After a 30 year hiatus, I would like to get back into B&W film photography. Where I live (Guatemala), none of the following films are available, so when I go to New York in a couple of months I plan on bringing a job lot of film and developer back with me.

I used to play with Pan-x (ASA 32) in school (1970s) but as a photojournalist shot only Tri-x (1980s).

I want to do some "artsy" work (mainly landscapes and buildings, but also some portraiture) and hand tint to achieve a "vintage" look. I'm looking for the tonal and dynamic range and fine grain I used to get with the discontinued Pan-x film.

Since Panatomic-X is no longer available, what film will give me the results most similar to the Pan-x? I have been reading about Ilford PanF 50 and Kodak TMax 100, but am not really sure what the difference is between "tabular" grain, and "cubic".

Maybe this is another question, but what developer will give better results with this: Microdol 1:3, or is there something better?

  • \$\begingroup\$ Since this is going to generate answers which are largely subjective, my recommendation is to buy a few rolls of each and see which makes you happy. Then order more online. \$\endgroup\$ Commented Aug 26, 2016 at 11:18
  • \$\begingroup\$ Thank you, @CarlWitthoft I was trying to avoid that. None of the film, chemicals, equipment, etc. is available where I live, so I will be buying all when I travel. The only reliable mail delivery system in the country just lost its contract, and things used to go missing in customs all the time due to corruption anyway. \$\endgroup\$ Commented Aug 26, 2016 at 12:08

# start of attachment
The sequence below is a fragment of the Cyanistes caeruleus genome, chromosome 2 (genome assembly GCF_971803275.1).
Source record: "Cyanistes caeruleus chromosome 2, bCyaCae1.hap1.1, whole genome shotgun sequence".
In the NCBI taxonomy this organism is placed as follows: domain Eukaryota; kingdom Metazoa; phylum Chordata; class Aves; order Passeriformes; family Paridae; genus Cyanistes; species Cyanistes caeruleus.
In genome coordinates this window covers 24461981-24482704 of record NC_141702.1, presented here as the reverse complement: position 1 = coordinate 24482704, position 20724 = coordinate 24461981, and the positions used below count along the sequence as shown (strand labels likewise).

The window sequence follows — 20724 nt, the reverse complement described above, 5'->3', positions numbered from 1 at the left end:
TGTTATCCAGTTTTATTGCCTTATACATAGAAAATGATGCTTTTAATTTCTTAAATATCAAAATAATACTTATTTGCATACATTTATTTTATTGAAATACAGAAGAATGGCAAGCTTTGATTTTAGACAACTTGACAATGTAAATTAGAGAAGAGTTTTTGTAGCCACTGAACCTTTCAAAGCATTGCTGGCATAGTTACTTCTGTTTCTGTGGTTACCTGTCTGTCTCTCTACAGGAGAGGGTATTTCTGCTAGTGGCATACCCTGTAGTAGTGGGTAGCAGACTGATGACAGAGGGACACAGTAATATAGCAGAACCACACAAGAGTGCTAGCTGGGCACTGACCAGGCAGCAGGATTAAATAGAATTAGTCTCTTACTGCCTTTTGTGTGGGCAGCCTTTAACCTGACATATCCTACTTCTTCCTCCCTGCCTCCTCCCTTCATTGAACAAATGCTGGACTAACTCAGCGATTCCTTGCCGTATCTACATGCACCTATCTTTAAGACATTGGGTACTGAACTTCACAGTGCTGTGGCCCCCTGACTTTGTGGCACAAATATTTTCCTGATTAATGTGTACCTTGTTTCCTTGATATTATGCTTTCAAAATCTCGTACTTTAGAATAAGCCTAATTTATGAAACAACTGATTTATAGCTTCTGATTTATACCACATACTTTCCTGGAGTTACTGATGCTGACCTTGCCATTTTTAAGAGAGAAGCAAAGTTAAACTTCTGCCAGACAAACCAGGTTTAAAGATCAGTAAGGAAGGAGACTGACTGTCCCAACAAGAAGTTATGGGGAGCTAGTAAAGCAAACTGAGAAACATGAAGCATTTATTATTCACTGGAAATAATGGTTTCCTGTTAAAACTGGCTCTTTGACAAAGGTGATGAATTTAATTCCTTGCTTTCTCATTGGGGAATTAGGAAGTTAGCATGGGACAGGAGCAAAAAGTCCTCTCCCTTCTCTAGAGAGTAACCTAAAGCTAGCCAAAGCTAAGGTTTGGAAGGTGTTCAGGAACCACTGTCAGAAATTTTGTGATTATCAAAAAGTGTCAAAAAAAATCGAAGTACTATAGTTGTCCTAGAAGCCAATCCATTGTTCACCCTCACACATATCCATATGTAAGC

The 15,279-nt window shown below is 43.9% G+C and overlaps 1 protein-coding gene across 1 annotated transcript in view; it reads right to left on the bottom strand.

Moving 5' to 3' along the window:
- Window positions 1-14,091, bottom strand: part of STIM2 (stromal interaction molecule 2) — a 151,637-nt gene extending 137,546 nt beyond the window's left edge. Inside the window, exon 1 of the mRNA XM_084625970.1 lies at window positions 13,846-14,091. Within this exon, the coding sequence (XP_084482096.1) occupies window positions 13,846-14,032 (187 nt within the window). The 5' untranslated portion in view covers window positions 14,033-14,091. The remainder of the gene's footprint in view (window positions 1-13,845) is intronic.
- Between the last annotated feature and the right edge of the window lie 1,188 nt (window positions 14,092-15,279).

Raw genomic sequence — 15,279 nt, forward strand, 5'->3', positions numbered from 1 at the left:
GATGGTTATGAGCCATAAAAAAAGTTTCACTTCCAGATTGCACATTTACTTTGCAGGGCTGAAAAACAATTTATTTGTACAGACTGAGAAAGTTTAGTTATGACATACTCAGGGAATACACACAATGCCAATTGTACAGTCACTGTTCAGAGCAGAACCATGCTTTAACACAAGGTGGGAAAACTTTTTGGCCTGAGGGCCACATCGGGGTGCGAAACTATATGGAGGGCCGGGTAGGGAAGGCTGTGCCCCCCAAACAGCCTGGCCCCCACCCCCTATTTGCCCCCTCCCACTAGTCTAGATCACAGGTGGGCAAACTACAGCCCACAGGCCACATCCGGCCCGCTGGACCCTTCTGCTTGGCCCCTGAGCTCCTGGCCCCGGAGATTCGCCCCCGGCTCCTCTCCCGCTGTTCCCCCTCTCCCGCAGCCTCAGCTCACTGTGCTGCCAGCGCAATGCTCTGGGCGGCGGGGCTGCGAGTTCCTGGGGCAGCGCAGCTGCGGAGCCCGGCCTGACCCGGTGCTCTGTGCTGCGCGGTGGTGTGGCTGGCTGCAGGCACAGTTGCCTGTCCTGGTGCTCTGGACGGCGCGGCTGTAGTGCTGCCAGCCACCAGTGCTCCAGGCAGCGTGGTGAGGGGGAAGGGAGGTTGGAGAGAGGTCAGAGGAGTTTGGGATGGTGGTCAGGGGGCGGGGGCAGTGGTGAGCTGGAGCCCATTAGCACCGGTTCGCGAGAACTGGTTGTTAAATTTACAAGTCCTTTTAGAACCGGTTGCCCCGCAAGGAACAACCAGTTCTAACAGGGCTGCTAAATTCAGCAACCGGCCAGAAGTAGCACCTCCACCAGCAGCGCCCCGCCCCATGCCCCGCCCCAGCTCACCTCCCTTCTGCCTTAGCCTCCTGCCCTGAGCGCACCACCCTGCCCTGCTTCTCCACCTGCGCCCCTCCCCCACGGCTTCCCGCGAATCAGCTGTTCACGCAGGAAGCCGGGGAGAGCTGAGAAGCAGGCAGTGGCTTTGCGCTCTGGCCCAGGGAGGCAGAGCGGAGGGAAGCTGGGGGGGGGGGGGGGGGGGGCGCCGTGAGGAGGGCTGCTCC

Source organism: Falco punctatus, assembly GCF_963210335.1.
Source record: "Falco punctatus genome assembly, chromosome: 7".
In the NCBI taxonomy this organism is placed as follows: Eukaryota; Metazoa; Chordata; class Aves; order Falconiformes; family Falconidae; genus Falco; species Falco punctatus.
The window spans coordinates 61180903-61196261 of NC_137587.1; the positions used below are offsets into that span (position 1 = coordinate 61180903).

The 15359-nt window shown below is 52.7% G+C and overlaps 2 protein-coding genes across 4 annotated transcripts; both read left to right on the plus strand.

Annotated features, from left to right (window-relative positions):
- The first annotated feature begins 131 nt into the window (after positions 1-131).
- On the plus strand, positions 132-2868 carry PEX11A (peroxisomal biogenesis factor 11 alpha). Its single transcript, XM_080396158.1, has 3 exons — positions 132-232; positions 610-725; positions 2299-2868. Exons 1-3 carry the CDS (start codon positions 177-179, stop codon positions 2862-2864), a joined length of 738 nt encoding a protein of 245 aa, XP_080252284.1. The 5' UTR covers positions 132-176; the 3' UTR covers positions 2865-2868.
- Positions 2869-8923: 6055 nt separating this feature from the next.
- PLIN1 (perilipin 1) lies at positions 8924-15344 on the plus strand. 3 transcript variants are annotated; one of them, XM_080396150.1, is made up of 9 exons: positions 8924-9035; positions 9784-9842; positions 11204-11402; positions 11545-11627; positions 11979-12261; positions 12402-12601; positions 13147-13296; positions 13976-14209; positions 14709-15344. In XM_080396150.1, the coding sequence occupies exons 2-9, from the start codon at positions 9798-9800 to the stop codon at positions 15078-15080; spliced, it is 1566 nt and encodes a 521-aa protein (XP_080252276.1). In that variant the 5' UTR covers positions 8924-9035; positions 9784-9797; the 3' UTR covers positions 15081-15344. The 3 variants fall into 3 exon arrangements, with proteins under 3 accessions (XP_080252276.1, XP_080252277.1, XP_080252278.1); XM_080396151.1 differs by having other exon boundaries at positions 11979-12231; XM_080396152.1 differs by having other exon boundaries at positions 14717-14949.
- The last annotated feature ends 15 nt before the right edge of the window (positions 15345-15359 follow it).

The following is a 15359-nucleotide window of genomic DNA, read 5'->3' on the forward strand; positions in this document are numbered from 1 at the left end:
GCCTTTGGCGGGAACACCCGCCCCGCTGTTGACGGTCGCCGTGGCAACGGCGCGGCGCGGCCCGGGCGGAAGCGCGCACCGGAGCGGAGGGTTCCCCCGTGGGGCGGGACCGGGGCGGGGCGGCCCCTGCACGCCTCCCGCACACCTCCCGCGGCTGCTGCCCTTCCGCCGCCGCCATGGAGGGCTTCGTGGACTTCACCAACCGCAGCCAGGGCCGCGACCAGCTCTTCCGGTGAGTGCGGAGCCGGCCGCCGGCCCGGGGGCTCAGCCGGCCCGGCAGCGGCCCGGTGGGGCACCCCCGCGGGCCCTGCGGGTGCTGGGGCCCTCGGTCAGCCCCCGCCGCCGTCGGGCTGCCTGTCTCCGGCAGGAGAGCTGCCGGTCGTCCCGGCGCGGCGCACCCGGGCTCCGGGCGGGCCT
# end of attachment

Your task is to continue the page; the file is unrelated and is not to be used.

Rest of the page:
• \$\begingroup\$ My apologies - didn't know Guatemala was as bad as Italy (cheap shot) at mail delivery. \$\endgroup\$ Commented Aug 26, 2016 at 13:28
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    \$\begingroup\$ Since the materials will be sourced in New York, I'd suggest talking to someone there. B and H Photo comes to mind and my experience has been that its technical staff is reasonably available via internet and phone and knowledgeable. Though I'd suggest contact during their weekday business hours. \$\endgroup\$
    – user50888
    Commented Aug 26, 2016 at 16:17
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    \$\begingroup\$ @benrudgers That's exactly the place I'm headed--they always treated me well back in the day. I'm making up my wish-list based on their web-site. I'm starting to think I should buy a block of ten of each (+Tri-x) and D-76 and go from there. \$\endgroup\$ Commented Aug 26, 2016 at 16:22

1 Answer 1



  • Rollei RPX 25 Black and White (ISO 25!!!) or
  • Rollei Retro 80S or
  • Fuji Neopan Acros 100

There are plenty of them in the market, but not very many has so low ISO, which gives you great contrast.

A couple reviews or shots (there are many of them on the net :-) ):


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